And then there is the advantage of taking a chance and deliberately corrupting plans.
I've been known to reserve the cheapest econobox possible, which are often the first ones to go simply because they're cheap. Then I dawdle on my way to the rental car counter and take what they have left. This choice generally gets poorer gas mileage, but is often a much nicer vehicle for the price of the econobox that I reserved. Last summer, I ended up with a Saturn Outlook (same as a GMC Acadia or Chevrolet Traverse) for the price of something like a Toyota Yaris. I didn't exactly need the AWD in Michigan in July, but the gas mileage was just fine compared to my 3/4 ton Silverado. My father and his lady companion quite enjoyed the roomy leather back seat while we meandered around the northern lower peninsula.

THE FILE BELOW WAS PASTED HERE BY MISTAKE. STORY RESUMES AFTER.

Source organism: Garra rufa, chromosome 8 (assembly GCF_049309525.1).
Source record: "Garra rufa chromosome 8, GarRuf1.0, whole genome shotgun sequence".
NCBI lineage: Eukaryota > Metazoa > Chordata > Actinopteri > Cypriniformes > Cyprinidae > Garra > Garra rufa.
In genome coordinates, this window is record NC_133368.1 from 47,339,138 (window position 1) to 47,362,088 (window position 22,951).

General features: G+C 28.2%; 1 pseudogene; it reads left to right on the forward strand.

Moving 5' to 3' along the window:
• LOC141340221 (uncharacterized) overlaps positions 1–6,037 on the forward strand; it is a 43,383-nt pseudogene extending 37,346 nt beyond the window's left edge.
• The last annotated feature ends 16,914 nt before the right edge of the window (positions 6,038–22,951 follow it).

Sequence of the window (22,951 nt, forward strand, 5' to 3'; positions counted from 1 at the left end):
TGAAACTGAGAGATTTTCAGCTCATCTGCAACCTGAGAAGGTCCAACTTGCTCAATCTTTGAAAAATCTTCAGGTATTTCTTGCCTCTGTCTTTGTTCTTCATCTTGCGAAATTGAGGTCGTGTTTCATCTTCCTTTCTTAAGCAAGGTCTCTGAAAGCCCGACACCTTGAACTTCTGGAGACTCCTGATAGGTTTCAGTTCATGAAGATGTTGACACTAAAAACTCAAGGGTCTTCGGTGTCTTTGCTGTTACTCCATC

Of course, there's no guarantee you'll get something with AWD, but the rental price for SUVs tends to be high, so they're often left over. On a previous occasion in Spokane, my crackerbox reservation got me a choice of a Nissan Maxima or a Jeep Grand Cherokee. Again, it was summer, so I took the Maxima.
You also run the risk of getting stuck with whatever you actually reserved (the two-door Ford Festiva with a 3-speed automatic) or maybe a pickup truck (hey, the kids can ride in the bed
- who's paying for this, anyway?).